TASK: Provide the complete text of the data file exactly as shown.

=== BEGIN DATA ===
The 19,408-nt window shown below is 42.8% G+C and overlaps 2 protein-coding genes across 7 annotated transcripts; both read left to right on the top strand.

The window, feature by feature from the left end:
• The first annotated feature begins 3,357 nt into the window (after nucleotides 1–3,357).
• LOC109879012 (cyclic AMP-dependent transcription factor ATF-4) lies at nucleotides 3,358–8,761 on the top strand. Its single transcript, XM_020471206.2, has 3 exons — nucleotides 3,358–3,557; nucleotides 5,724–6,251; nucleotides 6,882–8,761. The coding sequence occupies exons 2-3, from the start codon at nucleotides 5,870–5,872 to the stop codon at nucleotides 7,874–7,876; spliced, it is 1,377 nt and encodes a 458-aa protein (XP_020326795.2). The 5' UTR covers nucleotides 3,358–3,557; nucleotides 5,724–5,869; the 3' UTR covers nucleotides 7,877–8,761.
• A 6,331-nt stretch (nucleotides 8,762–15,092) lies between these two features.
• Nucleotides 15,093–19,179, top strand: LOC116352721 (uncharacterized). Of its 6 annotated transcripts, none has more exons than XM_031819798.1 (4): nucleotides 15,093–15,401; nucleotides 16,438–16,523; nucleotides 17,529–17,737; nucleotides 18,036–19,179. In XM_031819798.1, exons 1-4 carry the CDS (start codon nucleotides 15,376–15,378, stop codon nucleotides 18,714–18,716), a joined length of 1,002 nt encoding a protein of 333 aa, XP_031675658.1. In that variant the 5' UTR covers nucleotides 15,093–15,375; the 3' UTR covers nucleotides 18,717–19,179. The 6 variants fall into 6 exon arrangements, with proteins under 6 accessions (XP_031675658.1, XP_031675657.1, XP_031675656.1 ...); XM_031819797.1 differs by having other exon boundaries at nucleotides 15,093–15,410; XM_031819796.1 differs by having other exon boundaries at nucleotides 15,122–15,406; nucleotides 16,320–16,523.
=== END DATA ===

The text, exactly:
The 19,408-nt window shown below is 42.8% G+C and overlaps 2 protein-coding genes across 7 annotated transcripts; both read left to right on the top strand.

The window, feature by feature from the left end:
• The first annotated feature begins 3,357 nt into the window (after nucleotides 1–3,357).
• LOC109879012 (cyclic AMP-dependent transcription factor ATF-4) lies at nucleotides 3,358–8,761 on the top strand. Its single transcript, XM_020471206.2, has 3 exons — nucleotides 3,358–3,557; nucleotides 5,724–6,251; nucleotides 6,882–8,761. The coding sequence occupies exons 2-3, from the start codon at nucleotides 5,870–5,872 to the stop codon at nucleotides 7,874–7,876; spliced, it is 1,377 nt and encodes a 458-aa protein (XP_020326795.2). The 5' UTR covers nucleotides 3,358–3,557; nucleotides 5,724–5,869; the 3' UTR covers nucleotides 7,877–8,761.
• A 6,331-nt stretch (nucleotides 8,762–15,092) lies between these two features.
• Nucleotides 15,093–19,179, top strand: LOC116352721 (uncharacterized). Of its 6 annotated transcripts, none has more exons than XM_031819798.1 (4): nucleotides 15,093–15,401; nucleotides 16,438–16,523; nucleotides 17,529–17,737; nucleotides 18,036–19,179. In XM_031819798.1, exons 1-4 carry the CDS (start codon nucleotides 15,376–15,378, stop codon nucleotides 18,714–18,716), a joined length of 1,002 nt encoding a protein of 333 aa, XP_031675658.1. In that variant the 5' UTR covers nucleotides 15,093–15,375; the 3' UTR covers nucleotides 18,717–19,179. The 6 variants fall into 6 exon arrangements, with proteins under 6 accessions (XP_031675658.1, XP_031675657.1, XP_031675656.1 ...); XM_031819797.1 differs by having other exon boundaries at nucleotides 15,093–15,410; XM_031819796.1 differs by having other exon boundaries at nucleotides 15,122–15,406; nucleotides 16,320–16,523.